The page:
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Oct 2, 2010 3:03:59 PM - thesundayleader.lk

By Paneetha Ameresekere
Business Editor

October marks the 17th month since the war end. But, apart from Indian investments, or, promises from private sector companies from that quarter, of investing in the island, no other investments appear to be forthcoming, despite the fruits of peace that the country is now enjoying after 26 long years of war.
Investments are needed to create jobs in the country, to cater to the thousands who enter the job market from the university and schools’ systems annually.
This in turn will ensure political and social stability in the country and will also lead the island into the realms of prosperity.
Former President J.R. Jayewardene, the architect of the country’s open economy, upon being elected to power, once said that his first priority is jobs, second priority is jobs and his third priority is also jobs.
We do not know what the incumbent President, Mahinda Rajapaksa’s 1st, , 2nd  and 3rd  priorities are, but what is seemingly visible is that economic activity in the form of foreign direct investments (FDI) needed for job creation not taking off unlike then, a signal that new employment opportunities are not forthcoming, despite the re-opening of the northern and eastern parts of the country, or 1/3rd of its land mass, coupled with a further 2/3rds of its seas, inspite of whatever may be the statistics that the Government controlled Census and Statistics Department may be churning out for public consumption, or for that matter, to please the ears and eyes of the powers that be, from time to time, at present.
One company bighead whose name for obvious reasons cannot be divulged, seemingly went to the extreme by telling this reporter recently that the 18th amendment to the Constitution sounded the death knell to FDI, not in so many words, but in words as forceful as that.
The recently passed 18th amendment did away with the two term time bar for the Executive instituted in Jayewardene’s 2nd Republican Constitution of 1978, whilst at the same time annulling the 17th amendment to the Constitution which prescribed the institution of independent police, elections and bribery commissions, et al, by relegating the role of such appointments to the President, with the passing of the 18th amendment.
That company director, whose firm has dealings with investors, viewpoint was that the 18th amendment dealt a blow to the functioning of such independent institutions which were critical to win investor confidence, an obvious prerequisite for investments to take place.
But with the removal of the functioning of those independent institutions, and the establishment and institutionalization of the rule of law seemingly vested in the Executive by this amendment, do not help to brook confidence among the investor community of the certainty that justice and fairplay would not be meted out according to the” whims and fancies” of the President, thereby bringing to question the credence that all are equal before the law.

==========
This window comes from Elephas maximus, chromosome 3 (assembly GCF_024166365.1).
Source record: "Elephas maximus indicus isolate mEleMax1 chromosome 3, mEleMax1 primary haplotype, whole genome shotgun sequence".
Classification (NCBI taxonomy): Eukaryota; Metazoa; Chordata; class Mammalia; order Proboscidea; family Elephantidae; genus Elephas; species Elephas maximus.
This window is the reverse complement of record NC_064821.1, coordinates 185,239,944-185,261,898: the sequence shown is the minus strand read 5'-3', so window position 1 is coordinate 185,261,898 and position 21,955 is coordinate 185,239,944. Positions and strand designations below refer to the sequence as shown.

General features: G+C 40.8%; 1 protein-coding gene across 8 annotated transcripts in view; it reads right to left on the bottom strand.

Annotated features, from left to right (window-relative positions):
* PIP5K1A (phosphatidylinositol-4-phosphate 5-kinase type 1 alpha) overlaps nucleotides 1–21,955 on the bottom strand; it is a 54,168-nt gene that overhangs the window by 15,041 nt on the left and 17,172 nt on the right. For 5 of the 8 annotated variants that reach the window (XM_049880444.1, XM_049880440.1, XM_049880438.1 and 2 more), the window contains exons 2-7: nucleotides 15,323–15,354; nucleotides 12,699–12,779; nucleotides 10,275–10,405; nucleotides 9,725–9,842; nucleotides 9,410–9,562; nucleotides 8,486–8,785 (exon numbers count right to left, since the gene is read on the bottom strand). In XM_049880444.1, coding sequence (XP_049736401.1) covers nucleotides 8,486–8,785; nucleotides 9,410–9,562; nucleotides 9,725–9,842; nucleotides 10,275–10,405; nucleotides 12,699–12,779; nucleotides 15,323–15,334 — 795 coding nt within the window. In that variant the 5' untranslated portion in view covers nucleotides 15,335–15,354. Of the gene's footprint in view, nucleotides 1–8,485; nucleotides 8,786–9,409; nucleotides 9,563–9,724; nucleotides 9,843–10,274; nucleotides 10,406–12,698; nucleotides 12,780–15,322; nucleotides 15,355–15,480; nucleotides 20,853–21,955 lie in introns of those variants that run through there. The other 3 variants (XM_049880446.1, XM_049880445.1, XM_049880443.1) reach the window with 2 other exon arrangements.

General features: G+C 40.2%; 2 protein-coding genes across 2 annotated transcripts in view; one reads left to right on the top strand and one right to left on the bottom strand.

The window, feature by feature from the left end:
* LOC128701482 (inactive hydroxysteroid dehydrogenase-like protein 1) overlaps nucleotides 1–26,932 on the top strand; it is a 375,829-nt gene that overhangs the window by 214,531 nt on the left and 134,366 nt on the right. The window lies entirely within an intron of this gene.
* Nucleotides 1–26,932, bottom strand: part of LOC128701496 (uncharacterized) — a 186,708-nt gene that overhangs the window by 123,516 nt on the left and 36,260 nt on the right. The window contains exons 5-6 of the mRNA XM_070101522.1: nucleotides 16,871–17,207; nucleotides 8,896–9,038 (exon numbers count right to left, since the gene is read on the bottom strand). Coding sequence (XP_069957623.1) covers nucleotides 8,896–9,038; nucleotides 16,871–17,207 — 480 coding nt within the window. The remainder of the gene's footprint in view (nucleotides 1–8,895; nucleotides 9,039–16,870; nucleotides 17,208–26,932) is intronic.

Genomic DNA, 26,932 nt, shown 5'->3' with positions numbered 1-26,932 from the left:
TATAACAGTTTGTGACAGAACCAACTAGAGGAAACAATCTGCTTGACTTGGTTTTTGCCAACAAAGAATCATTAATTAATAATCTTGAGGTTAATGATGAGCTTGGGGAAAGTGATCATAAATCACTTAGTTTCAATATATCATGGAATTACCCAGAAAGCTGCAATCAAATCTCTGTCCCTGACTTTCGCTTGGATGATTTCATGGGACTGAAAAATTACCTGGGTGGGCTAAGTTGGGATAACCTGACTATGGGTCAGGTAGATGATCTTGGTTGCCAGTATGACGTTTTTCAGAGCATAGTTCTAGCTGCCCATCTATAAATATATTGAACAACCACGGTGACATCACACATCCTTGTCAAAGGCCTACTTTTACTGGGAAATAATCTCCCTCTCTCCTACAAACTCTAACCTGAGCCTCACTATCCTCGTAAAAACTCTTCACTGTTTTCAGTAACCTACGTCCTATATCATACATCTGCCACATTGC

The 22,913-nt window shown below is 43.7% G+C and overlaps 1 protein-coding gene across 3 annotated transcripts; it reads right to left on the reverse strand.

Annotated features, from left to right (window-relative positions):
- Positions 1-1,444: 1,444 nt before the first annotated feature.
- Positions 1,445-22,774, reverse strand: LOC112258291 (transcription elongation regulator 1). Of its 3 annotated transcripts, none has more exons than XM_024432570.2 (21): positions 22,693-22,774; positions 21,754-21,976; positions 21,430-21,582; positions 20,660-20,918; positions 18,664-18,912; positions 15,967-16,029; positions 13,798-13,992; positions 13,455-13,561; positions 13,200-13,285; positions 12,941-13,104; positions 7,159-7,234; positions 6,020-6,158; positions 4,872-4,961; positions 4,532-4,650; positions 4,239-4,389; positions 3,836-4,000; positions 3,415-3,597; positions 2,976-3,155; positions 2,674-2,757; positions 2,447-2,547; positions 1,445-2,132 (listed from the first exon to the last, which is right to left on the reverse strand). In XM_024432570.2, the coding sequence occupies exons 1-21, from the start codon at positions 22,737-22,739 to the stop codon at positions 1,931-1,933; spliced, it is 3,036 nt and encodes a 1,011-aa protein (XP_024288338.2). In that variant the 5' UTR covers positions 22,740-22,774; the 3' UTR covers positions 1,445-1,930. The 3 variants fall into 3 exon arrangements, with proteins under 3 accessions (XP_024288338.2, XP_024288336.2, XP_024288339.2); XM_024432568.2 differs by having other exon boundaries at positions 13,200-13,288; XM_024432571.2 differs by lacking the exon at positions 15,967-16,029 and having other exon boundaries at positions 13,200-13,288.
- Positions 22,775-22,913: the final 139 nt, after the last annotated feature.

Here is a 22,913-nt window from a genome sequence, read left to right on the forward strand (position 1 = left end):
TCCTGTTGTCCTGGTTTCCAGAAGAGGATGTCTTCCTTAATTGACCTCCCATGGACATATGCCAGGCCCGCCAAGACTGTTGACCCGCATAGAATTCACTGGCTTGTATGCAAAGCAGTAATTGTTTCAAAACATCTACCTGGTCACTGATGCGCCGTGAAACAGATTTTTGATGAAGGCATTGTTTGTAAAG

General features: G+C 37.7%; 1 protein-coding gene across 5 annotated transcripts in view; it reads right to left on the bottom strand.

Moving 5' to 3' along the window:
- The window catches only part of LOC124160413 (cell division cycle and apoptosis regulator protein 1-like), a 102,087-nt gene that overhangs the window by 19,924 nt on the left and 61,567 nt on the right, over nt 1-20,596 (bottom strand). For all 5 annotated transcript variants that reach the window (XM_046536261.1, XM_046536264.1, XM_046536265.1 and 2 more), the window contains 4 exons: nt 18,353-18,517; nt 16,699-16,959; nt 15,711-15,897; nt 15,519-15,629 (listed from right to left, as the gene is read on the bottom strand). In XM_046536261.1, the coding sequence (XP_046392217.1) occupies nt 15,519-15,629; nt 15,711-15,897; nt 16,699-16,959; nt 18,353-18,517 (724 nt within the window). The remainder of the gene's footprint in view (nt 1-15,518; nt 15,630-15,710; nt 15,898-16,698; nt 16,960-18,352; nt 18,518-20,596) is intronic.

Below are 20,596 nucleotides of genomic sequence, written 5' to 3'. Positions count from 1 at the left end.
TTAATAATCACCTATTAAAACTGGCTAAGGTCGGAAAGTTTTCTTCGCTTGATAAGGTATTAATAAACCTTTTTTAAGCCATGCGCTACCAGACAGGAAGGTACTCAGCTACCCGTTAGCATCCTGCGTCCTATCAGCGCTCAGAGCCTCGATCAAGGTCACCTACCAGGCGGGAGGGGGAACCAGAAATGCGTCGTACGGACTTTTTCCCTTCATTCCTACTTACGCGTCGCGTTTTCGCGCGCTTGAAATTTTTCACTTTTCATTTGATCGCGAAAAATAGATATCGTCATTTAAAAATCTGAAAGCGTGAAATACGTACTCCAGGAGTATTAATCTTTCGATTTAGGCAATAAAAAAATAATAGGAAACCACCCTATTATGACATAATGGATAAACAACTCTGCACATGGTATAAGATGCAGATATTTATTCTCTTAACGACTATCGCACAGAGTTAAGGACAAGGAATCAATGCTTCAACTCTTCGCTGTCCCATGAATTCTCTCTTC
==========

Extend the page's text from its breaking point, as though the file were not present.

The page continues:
The 18th amendment to the Constitution therefore has a far wider impact than that which is political, it transcends beyond the realm of politics to even impact on investments.
Investing in the stock market is not going to create jobs, however, investing in the real economy will.
Therefore the necessary conditions will also have to be made to attract investments into the real economy, and not just the stock market only. Investors know there is always an exit mechanism available if investing in the stock market.
But has the necessary groundwork been or being created to investors, for the functioning of a fair and equitable entry and exit mechanism, free from corruption, if they invest in the real economy as well?
Better if Rajapaksa and his Government, in this scenario of diminishing investments, think twice before dismantling the BoI tax regime, carte blanche or not, as per the alleged recommendations, dished out by the IMF, in order to enhance the country’s tax revenue.
Jayewardene, the founding father of the 2nd Republican Constitution, in defence of his creation, said that the country needs a strong Executive, untrammelled by the whims and fancies of Parliament, to push through much needed development works.
But if the contrary is taking place, and with the cost of living soaring and the masses purchasing power diminishing, Rajapaksa, together with his three brothers and his eldest son, who, apparently form the inner sanctum of the present Government,  in as much as Jayewardene, together with Ministers Lalith Athulathmudali, Gamini Dissanayake and Ronnie de Mel formed the inner sanctum of that Cabinet in years gone by , should put their heads together and have a relook  at the whole system of government and governance, and correct where they  may have had gone wrong, and place the economy back on track, before it’s too late.